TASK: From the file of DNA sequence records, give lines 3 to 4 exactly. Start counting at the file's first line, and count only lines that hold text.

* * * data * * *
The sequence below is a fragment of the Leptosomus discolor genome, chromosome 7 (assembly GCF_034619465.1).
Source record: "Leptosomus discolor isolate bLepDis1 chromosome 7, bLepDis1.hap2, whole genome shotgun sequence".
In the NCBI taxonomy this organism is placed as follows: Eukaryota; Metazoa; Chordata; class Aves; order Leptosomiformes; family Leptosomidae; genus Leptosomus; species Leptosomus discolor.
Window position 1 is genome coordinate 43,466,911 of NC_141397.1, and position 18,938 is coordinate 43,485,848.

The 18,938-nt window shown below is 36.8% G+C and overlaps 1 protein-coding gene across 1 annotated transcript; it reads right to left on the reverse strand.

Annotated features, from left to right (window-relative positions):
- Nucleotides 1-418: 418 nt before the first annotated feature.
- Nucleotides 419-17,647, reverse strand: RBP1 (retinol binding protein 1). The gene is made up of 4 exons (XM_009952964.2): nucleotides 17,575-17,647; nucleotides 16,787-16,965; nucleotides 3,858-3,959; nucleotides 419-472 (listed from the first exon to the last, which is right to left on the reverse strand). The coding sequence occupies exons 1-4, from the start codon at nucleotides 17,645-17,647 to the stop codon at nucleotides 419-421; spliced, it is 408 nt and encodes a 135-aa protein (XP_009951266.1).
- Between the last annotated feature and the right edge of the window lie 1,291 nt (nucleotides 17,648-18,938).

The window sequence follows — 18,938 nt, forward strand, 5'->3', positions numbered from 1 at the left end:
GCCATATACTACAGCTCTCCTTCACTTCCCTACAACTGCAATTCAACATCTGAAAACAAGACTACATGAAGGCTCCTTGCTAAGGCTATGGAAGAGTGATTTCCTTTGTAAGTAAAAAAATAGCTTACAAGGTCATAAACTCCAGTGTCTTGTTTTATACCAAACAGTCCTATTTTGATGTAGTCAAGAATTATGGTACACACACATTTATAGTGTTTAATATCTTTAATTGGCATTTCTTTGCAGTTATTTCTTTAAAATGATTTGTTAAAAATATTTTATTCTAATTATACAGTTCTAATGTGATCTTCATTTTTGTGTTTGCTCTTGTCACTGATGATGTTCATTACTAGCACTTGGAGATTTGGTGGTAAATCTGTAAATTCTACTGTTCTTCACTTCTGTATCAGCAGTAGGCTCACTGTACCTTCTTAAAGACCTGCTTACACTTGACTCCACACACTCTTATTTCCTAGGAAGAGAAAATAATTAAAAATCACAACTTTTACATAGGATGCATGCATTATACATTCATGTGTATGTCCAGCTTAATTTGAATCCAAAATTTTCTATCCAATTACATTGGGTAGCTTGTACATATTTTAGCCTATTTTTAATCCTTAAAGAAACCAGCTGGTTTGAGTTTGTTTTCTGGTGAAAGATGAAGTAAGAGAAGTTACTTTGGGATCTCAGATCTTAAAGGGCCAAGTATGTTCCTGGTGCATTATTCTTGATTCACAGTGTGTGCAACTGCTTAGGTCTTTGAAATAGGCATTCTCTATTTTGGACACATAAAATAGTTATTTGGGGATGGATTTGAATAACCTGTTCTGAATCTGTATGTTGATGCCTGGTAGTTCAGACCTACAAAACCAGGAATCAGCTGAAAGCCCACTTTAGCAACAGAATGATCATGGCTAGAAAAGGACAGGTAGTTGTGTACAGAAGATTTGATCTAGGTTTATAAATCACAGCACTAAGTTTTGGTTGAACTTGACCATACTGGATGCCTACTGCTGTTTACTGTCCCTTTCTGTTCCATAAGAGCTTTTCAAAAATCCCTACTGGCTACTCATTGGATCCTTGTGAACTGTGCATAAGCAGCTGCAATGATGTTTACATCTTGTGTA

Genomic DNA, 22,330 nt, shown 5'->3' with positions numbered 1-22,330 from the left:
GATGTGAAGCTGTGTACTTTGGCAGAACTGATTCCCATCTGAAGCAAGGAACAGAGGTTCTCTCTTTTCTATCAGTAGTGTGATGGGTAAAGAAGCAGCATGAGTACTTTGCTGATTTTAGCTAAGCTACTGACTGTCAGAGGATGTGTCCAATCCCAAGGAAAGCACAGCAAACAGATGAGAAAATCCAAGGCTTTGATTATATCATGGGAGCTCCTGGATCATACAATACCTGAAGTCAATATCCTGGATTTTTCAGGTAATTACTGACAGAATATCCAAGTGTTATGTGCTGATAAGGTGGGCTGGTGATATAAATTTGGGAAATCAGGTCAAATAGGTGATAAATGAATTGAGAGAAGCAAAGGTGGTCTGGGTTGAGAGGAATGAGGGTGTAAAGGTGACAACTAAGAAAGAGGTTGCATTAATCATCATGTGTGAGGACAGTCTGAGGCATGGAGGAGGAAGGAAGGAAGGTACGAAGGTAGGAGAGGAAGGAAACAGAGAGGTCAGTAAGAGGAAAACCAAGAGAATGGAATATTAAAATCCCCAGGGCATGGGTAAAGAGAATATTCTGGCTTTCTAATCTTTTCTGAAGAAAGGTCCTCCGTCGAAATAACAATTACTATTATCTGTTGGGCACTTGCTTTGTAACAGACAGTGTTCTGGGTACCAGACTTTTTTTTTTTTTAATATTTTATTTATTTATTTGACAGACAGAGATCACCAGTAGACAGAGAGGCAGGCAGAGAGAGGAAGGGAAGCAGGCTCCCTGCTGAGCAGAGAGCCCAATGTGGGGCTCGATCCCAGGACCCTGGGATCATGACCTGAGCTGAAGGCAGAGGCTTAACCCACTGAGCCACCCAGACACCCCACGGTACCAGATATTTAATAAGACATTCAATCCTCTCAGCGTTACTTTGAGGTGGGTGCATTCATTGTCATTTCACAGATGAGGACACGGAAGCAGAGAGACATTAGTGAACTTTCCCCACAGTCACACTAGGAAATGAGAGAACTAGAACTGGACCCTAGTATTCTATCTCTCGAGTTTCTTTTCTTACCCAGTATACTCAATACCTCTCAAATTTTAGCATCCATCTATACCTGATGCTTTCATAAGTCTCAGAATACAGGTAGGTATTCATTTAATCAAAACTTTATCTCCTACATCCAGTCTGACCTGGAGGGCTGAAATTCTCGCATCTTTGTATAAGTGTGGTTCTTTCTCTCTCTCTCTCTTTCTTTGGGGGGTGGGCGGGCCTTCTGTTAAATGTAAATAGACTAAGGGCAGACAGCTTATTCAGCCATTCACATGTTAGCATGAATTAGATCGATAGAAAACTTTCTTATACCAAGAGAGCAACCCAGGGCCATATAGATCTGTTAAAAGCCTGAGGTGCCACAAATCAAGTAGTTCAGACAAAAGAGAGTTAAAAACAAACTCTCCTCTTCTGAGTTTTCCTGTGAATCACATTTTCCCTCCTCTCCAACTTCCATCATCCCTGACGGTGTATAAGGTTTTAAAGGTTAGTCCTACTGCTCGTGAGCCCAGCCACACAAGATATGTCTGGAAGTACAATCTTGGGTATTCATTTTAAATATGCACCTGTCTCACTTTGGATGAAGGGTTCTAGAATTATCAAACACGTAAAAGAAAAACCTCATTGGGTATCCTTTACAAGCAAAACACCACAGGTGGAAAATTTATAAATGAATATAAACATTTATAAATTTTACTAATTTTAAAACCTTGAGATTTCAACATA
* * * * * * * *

In the NCBI taxonomy this organism is placed as follows: Eukaryota; Metazoa; Chordata; class Aves; order Leptosomiformes; family Leptosomidae; genus Leptosomus; species Leptosomus discolor.
Window position 1 is genome coordinate 43,466,911 of NC_141397.1, and position 18,938 is coordinate 43,485,848.